"Boz Scaggs has Week's Most Added Album and Single... Boz Scaggs' Fade Into Light (Virgin) and its single "Lowdown" were the most added, picking up 15 stations each. Scaggs led the way with the biggest increase in Album and Single airplay, with each picking up 78 spins. This week's charts were affected by outages in areas hit by Hurricane Katrina." - From Jazzweek (Week of Sept. 8, 2005)
Boz Scaggs : Fade Into Light U.S Release
You've heard some of these songs before, but you haven't heard them like this. Intimate, understated, distinguished by the interplay of a handful of virtuoso musicians and the silken voice of one of the classic singers of our time, Fade Into Light is Boz Scaggs in a different setting, introducing new material and revisiting old classics with subtlety, elegance and flair. Previously released in Japan, Fade Into Light has long been a treasured album for Boz Scaggs aficionados who've paid high prices for the import version-and now, on the heels of Boz's celebrated But Beautiful - Standards Vol. 1 collection, the album is finally being released in the United States by Virgin Records, remastered in stereo and featuring additional recording and extra DVD features.
"I just let the musicians explore the songs, and I tried to get the best out of them," says Scaggs of the simple philosophy behind the recording sessions that produced Fade Into Light. "To a great extent, I've always worked like that in my recording: I hire good musicians and let them express themselves. What you hear on this album is those guys in that room at that time."
The repertoire includes "unplugged" versions of "Lowdown," "We're All Alone" and "Harbor Lights," three classics from the multi-platinum Silk Degrees album from 1976; a spare and haunting rendition of "Simone," from 1980's Middle Man; "Lost It," "Time," "Sierra" and "I'll Be the One," from 1988's acclaimed Other Roads; the new originals "Some Things Happen," "Fade Into Light" and "Just Go" (which also appeared on the 1999 collection My Time: A Boz Scaggs Anthology); and a cover of "Love TKO," the Teddy Pendergrass hit that Boz says he's wanted to record ever since he first heard it. Newly recorded for this release, "Love TKO" features Ray Parker, Jr. on electric guitar and backing vocals. In addition, "Lowdown" includes a new saxophone part added in 2005 by Tom Scott.
"It started with the song 'Fade Into Light,' which I wrote for the soundtrack to a Japanese film," says Scaggs. "The record company in Japan wanted to expand it into an EP and then a whole album, so I got all the musicians up to Skywalker Ranch for about a week. And the album just came out of playing in the room. We set up, and it just evolved. We played 'Lowdown" and we played 'We're All Alone' and then we kept going, and the songs we used were the songs that worked."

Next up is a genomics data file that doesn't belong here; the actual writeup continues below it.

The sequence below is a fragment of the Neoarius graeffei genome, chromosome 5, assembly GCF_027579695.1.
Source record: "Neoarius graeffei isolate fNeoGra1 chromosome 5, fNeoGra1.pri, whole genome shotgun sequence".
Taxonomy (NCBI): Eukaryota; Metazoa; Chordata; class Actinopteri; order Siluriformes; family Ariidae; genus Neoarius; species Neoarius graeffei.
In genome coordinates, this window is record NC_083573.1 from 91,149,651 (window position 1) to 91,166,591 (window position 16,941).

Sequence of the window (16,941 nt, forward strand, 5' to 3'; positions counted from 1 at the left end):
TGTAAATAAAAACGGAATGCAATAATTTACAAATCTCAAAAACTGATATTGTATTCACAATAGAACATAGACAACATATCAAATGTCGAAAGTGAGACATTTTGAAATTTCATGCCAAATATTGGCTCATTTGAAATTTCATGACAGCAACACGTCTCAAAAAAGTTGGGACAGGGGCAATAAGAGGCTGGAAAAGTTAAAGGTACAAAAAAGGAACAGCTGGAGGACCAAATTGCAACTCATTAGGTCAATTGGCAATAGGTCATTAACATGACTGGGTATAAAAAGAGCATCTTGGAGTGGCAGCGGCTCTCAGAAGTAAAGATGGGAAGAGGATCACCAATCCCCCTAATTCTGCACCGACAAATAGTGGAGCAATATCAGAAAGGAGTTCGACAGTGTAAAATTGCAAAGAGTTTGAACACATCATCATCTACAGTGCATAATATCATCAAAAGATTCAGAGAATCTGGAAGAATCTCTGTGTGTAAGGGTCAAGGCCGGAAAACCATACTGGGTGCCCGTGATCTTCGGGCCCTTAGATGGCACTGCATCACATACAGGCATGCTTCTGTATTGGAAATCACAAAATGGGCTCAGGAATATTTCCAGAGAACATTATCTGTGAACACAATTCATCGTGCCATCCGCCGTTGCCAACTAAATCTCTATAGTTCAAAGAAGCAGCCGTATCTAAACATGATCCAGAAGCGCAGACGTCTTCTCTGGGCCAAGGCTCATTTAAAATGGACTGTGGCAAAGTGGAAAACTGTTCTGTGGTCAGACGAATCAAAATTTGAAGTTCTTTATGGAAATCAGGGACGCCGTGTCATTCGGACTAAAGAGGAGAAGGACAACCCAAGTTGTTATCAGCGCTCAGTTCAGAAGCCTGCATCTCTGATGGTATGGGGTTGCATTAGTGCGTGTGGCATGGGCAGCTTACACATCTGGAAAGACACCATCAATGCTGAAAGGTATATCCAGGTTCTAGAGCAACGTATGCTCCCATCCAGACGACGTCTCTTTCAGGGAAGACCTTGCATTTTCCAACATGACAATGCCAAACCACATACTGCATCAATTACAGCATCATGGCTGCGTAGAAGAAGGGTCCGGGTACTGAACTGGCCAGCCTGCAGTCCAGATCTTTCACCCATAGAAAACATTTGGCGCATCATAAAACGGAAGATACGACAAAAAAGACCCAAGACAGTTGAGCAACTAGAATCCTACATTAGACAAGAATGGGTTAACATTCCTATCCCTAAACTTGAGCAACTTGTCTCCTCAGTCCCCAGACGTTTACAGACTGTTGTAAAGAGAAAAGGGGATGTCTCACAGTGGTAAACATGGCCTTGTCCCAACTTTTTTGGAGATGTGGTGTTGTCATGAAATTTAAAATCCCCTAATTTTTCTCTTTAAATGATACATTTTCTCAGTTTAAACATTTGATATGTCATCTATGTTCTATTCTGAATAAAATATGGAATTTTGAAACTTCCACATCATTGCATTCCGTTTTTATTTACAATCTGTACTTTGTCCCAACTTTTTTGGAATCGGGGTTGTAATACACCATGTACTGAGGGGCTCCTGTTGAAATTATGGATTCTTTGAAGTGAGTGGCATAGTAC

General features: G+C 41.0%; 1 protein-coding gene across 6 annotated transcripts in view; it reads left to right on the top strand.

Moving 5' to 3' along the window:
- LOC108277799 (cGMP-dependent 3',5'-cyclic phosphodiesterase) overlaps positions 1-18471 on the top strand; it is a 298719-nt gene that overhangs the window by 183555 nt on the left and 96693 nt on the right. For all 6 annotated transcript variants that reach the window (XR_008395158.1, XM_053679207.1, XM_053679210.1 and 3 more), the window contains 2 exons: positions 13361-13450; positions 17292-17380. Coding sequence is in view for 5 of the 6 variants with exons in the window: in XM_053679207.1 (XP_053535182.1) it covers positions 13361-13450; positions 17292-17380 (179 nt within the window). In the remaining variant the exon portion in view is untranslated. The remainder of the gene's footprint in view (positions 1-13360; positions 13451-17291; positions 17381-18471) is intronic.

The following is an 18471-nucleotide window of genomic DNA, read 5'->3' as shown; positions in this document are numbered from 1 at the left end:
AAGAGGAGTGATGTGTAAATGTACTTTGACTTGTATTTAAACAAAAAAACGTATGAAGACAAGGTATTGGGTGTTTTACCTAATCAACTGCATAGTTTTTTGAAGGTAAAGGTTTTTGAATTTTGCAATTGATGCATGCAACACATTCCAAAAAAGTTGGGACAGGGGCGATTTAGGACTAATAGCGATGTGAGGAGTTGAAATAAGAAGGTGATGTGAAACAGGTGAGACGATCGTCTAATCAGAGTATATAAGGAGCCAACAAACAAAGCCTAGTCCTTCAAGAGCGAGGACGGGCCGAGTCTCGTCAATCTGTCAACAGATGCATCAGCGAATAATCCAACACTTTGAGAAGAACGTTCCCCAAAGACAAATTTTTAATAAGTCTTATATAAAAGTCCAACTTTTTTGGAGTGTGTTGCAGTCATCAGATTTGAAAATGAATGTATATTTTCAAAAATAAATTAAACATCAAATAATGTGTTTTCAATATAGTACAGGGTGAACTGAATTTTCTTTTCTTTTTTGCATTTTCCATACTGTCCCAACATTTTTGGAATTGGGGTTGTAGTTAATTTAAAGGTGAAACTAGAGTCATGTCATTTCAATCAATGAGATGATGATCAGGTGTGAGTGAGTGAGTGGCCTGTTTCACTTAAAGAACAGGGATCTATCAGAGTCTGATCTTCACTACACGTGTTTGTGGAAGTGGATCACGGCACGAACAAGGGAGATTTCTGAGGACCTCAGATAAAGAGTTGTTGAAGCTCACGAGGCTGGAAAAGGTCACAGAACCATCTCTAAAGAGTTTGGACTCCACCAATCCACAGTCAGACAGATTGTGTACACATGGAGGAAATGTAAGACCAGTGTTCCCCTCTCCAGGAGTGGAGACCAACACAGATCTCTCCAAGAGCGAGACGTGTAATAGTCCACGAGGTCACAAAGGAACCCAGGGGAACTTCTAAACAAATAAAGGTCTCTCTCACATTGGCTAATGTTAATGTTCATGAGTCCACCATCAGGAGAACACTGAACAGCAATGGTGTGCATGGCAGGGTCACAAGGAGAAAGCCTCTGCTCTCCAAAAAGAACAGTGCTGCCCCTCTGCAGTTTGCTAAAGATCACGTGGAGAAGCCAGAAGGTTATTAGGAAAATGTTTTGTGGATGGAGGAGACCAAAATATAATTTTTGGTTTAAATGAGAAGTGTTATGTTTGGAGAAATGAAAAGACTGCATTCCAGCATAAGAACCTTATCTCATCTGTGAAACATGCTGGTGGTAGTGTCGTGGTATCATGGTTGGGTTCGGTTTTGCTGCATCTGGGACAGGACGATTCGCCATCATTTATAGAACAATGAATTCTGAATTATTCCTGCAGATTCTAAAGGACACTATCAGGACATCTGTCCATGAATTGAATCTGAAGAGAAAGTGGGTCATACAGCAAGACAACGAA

The CD side of Fade Into Light contains the audio album, while the DVD side of the disc offers the entire album in Enhanced Stereo. The DVD also includes live performances of "Lowdown," "Harbor Lights" and "We're All Alone," captured in 5.1 Surround Sound and High Definition Video. Recorded at the Great American Music Hall in San Francisco, the songs are drawn from the Coming Home Productions DVD Boz Scaggs Greatest Hits Live.
The result is a collection that spans, with rare style and grace, the last three decades of a career that has now lasted for more than forty years. Scaggs grew up in Texas immersed in rhythm and blues, soul music, early rock 'n' roll and raw Delta and Chicago blues-the music he heard coming over the radio airwaves across Texas and from as far away as Nashville. In high school, he played in a band with classmate Steve Miller, before striking out on his own. In 1965 he landed in London, and spent the next couple of years traveling around Europe in the "dharma bum" tradition, playing everywhere from clubs to sidewalks before making his first record and establishing a home base in Stockholm. In 1967, Scaggs headed to San Francisco (via a roundabout route that took him through India and Nepal), where he joined the Steve Miller Blues Band and took part in the Bay Area scene that was helping to revolutionize American rock 'n' roll. After two albums with Miller, he made his U.S. solo debut for Atlantic Records. The album, Boz Scaggs, was cut with the famed Mussel Shoals rhythm section, and featured the young guitarist Duane Allman on the blazing thirteen-minute blues workout "Loan Me a Dime."
In 1971 Scaggs moved to Columbia Records, where he made a string of records (Moments, Boz Scaggs & Band, My Time) that increasingly explored his love for rhythm and blues music. 1974's Slow Dancer was his most explicit bow to soul music, and it was followed two years later by the commercial and artistic breakthrough Silk Degrees. Scaggs made a few more albums (including the hit Middle Man in 1980) before taking a hiatus from the road and the pressures of stardom. In 1988, Other Roads showed that he hadn't lost anything; in the early 1990s, he signed with Virgin and made four albums, including the Grammy-nominated blues collection Come On Home and the critically acclaimed 2001 release Dig.
On his own Gray Cat label, Scaggs has released Greatest Hits Live, a two-disc live collection that spans his entire career. He also made But Beautiful, in which he tackled the Great American Songbook accompanied by a jazz quartet. "It opened up a whole new set of challenges for me," he says. "It's sacred ground, as far as I'm concerned, and the more I got into it, the more I realized how little I know." Critics thought that Scaggs rose to the challenge: Jazz Times lauded his "impeccably good taste and vocal otherworldliness that's at once starting and arresting," while Rolling Stone commented, "Boz Scaggs is hardly the first rock star to turn toward the classic American songbook, but few have ever done it with the soulful ease he does on But Beautiful." Boz himself was particularly happy about the album's reception in jazz circles, both in the United States and in Europe.
Another album of standards is in the works, but first Scaggs is having fun revisiting the classics from his own songbook on Fade Into Light. "I've always just tried to explore the music that means something to me," he says. "I had a period where I had hits and sold a lot of albums, but I wasn't really aiming for the pop charts with those albums. I was exploring the area I love, which has always been rhythm and blues music, and a lot of those songs got on the radio because at the time they were close to the mainstream. And now I know that I might be out of the mainstream, but I'm still exploring the music that I love."
Boz Scaggs - Fade Into Light